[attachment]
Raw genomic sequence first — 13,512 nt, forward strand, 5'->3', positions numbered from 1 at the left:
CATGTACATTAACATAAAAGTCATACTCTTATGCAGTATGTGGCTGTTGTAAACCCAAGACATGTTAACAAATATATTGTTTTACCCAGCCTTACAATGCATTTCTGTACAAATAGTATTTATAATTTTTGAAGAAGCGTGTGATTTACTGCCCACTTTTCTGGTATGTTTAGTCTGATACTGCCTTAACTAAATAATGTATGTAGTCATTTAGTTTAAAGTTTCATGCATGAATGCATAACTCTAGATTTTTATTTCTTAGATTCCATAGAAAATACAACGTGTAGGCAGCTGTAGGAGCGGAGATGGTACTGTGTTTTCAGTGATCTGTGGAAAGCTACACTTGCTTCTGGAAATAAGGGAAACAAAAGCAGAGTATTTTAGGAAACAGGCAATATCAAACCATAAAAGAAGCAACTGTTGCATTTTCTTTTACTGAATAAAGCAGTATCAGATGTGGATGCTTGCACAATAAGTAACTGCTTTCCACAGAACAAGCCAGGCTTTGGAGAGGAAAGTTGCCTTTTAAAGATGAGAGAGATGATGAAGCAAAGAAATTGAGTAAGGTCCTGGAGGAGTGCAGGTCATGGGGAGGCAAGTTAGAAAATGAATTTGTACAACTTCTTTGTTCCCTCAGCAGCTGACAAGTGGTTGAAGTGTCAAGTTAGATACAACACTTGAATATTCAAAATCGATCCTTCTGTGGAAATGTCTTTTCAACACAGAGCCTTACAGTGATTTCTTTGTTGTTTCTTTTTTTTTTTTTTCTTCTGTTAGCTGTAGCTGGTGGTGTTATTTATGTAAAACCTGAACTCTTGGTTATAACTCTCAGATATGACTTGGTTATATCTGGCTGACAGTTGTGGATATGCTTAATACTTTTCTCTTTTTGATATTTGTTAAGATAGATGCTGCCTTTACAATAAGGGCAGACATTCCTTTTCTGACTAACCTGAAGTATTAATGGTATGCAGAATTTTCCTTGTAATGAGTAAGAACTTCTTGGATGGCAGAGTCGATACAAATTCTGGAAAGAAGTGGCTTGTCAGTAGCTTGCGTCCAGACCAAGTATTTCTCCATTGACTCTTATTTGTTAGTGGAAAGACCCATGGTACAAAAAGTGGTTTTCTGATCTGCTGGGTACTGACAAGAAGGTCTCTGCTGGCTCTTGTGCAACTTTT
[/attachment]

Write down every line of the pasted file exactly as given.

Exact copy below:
Raw genomic sequence first — 13,512 nt, forward strand, 5'->3', positions numbered from 1 at the left:
CATGTACATTAACATAAAAGTCATACTCTTATGCAGTATGTGGCTGTTGTAAACCCAAGACATGTTAACAAATATATTGTTTTACCCAGCCTTACAATGCATTTCTGTACAAATAGTATTTATAATTTTTGAAGAAGCGTGTGATTTACTGCCCACTTTTCTGGTATGTTTAGTCTGATACTGCCTTAACTAAATAATGTATGTAGTCATTTAGTTTAAAGTTTCATGCATGAATGCATAACTCTAGATTTTTATTTCTTAGATTCCATAGAAAATACAACGTGTAGGCAGCTGTAGGAGCGGAGATGGTACTGTGTTTTCAGTGATCTGTGGAAAGCTACACTTGCTTCTGGAAATAAGGGAAACAAAAGCAGAGTATTTTAGGAAACAGGCAATATCAAACCATAAAAGAAGCAACTGTTGCATTTTCTTTTACTGAATAAAGCAGTATCAGATGTGGATGCTTGCACAATAAGTAACTGCTTTCCACAGAACAAGCCAGGCTTTGGAGAGGAAAGTTGCCTTTTAAAGATGAGAGAGATGATGAAGCAAAGAAATTGAGTAAGGTCCTGGAGGAGTGCAGGTCATGGGGAGGCAAGTTAGAAAATGAATTTGTACAACTTCTTTGTTCCCTCAGCAGCTGACAAGTGGTTGAAGTGTCAAGTTAGATACAACACTTGAATATTCAAAATCGATCCTTCTGTGGAAATGTCTTTTCAACACAGAGCCTTACAGTGATTTCTTTGTTGTTTCTTTTTTTTTTTTTTCTTCTGTTAGCTGTAGCTGGTGGTGTTATTTATGTAAAACCTGAACTCTTGGTTATAACTCTCAGATATGACTTGGTTATATCTGGCTGACAGTTGTGGATATGCTTAATACTTTTCTCTTTTTGATATTTGTTAAGATAGATGCTGCCTTTACAATAAGGGCAGACATTCCTTTTCTGACTAACCTGAAGTATTAATGGTATGCAGAATTTTCCTTGTAATGAGTAAGAACTTCTTGGATGGCAGAGTCGATACAAATTCTGGAAAGAAGTGGCTTGTCAGTAGCTTGCGTCCAGACCAAGTATTTCTCCATTGACTCTTATTTGTTAGTGGAAAGACCCATGGTACAAAAAGTGGTTTTCTGATCTGCTGGGTACTGACAAGAAGGTCTCTGCTGGCTCTTGTGCAACTTTT